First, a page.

2. SHADOW OF THE WIND – Carlos Ruiz Zafon
I often tout this as my favourite book of all time. People ask “What is your all time favourite book Scott?” and they obviously expect me to tell them a fantasy title (since that is my fave genre) and usually are surprised when I tell them it is a proper gothic thriller, written by a Spanish author. Zafon effectively re-awakened the gothic book with this title. It’s a book for book lovers, but is also a book about mysteries, and love, and growing up, and responsibility, and history, and most assuredly family and friends. There are shadows in this book that frighten me, and ones that intrigue me, and even a few that make me happy. I remember putting this book down and feeling so content. That’s a good thing. If I have sat down and polished a novel off and put it down feeling immensely good, then the author has done more than impress me they have affected me.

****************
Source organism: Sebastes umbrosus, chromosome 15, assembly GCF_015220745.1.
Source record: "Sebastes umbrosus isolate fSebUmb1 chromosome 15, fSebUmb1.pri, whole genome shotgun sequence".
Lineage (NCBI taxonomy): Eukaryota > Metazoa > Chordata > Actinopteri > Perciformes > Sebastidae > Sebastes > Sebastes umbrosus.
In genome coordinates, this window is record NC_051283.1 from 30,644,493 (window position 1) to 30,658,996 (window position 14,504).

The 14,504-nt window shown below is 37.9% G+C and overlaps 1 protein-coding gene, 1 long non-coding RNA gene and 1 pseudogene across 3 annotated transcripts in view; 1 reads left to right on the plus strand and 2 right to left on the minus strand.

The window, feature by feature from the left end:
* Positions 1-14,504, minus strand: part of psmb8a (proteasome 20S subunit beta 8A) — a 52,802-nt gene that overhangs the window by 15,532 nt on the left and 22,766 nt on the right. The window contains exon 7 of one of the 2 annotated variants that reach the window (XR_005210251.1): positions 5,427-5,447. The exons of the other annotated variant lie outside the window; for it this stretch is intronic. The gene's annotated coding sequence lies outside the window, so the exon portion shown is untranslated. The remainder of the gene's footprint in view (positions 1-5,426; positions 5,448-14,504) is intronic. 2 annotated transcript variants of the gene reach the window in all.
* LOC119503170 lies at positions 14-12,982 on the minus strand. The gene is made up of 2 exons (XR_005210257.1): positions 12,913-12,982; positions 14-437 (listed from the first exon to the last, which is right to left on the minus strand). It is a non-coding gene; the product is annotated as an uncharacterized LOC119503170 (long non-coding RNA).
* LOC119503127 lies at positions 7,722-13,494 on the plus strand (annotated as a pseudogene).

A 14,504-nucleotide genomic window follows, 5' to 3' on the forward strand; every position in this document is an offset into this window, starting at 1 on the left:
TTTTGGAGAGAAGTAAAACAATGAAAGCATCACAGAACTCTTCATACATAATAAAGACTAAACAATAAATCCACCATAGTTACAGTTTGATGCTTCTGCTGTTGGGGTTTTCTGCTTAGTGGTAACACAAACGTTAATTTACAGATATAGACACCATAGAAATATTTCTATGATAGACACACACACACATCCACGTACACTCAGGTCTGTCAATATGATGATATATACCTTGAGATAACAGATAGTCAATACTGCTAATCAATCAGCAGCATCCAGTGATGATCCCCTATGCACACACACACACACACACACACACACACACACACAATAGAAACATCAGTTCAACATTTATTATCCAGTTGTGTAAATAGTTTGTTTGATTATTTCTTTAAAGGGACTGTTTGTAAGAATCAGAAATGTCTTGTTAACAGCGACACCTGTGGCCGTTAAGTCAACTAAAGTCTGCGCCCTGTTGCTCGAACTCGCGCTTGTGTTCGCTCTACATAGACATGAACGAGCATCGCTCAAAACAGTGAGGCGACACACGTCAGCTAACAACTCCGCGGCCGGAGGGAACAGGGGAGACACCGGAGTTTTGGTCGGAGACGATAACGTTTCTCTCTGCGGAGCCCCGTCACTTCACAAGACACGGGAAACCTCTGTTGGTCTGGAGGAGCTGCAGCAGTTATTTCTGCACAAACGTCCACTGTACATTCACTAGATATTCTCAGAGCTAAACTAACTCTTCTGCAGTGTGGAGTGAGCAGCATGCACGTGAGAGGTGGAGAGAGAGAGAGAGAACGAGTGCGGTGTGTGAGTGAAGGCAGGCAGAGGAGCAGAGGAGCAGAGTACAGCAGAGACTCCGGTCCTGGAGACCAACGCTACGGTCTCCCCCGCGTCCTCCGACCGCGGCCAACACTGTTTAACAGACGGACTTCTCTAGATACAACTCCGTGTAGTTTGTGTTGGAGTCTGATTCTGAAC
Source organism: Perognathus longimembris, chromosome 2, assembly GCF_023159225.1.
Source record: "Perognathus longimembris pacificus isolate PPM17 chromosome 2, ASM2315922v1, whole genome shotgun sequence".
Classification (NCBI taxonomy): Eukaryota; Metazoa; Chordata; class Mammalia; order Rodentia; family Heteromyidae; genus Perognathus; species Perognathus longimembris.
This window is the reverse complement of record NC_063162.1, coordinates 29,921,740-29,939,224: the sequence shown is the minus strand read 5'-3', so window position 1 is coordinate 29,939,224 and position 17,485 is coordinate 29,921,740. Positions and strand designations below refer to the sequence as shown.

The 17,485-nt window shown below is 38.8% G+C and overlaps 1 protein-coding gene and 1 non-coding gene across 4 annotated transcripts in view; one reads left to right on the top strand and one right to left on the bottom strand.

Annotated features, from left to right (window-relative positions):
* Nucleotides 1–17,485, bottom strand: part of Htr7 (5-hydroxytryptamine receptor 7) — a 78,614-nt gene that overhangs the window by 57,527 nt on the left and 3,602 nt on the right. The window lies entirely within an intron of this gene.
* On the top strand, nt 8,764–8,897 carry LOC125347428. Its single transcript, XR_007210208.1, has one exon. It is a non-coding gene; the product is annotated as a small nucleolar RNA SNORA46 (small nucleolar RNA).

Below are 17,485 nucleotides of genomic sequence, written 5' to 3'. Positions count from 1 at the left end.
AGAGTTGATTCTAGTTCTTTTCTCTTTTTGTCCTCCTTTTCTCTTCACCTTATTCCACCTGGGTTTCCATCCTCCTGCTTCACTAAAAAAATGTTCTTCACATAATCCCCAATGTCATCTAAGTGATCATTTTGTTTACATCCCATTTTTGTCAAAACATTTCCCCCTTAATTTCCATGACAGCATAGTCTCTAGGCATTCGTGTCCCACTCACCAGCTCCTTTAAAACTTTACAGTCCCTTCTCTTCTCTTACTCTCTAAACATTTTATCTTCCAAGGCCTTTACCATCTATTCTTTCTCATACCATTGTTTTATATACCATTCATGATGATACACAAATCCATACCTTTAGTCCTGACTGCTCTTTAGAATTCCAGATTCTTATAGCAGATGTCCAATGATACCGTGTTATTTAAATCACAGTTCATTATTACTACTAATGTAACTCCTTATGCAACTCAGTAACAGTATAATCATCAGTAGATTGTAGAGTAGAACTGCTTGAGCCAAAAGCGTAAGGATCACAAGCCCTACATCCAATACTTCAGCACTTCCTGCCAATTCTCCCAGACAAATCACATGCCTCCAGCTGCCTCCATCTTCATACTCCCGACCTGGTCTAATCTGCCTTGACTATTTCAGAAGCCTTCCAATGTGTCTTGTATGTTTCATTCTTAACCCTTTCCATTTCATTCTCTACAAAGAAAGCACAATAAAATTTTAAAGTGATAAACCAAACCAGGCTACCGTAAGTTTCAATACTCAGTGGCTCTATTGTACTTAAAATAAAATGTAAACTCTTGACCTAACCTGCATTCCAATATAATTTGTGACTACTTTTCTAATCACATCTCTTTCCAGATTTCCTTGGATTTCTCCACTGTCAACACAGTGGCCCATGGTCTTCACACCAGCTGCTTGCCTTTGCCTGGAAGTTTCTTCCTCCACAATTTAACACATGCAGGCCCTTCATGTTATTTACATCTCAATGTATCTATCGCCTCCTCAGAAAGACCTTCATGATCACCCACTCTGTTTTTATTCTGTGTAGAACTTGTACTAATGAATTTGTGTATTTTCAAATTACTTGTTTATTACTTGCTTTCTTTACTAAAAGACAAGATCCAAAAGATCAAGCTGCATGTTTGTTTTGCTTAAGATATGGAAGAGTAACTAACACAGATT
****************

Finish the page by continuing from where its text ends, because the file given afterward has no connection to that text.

1. THE CRIPPLED GOD – Steven Erikson
This was a tough choice. I’d be remiss if I didn’t say how the 2nd book in the series DEADHOUSE GATES, and the 3rd book in the series MEMORIES OF ICE affected me on levels I can’t even properly explain, but this (the final novel in the ten book Malazan series) did a number on me. The story culminating as it did with some questions answered and other questions remaining mysteries is kind of beside the point. Again this series was about the journey, and that journey ends here in this volume. This book absolutely GUTTED me to my core. I was ridiculously emotional while I read most of it and in one or two instances I will admit to sobbing like a little kid. Beyond that, the hole this left in my person afterward was something I have described as a huge sucking chest wound that no amount of cloth (AKA other books) could fill. It literally took me more than 2 weeks to get into another book. My experience with the end of the Malazan tale was profound to say the least.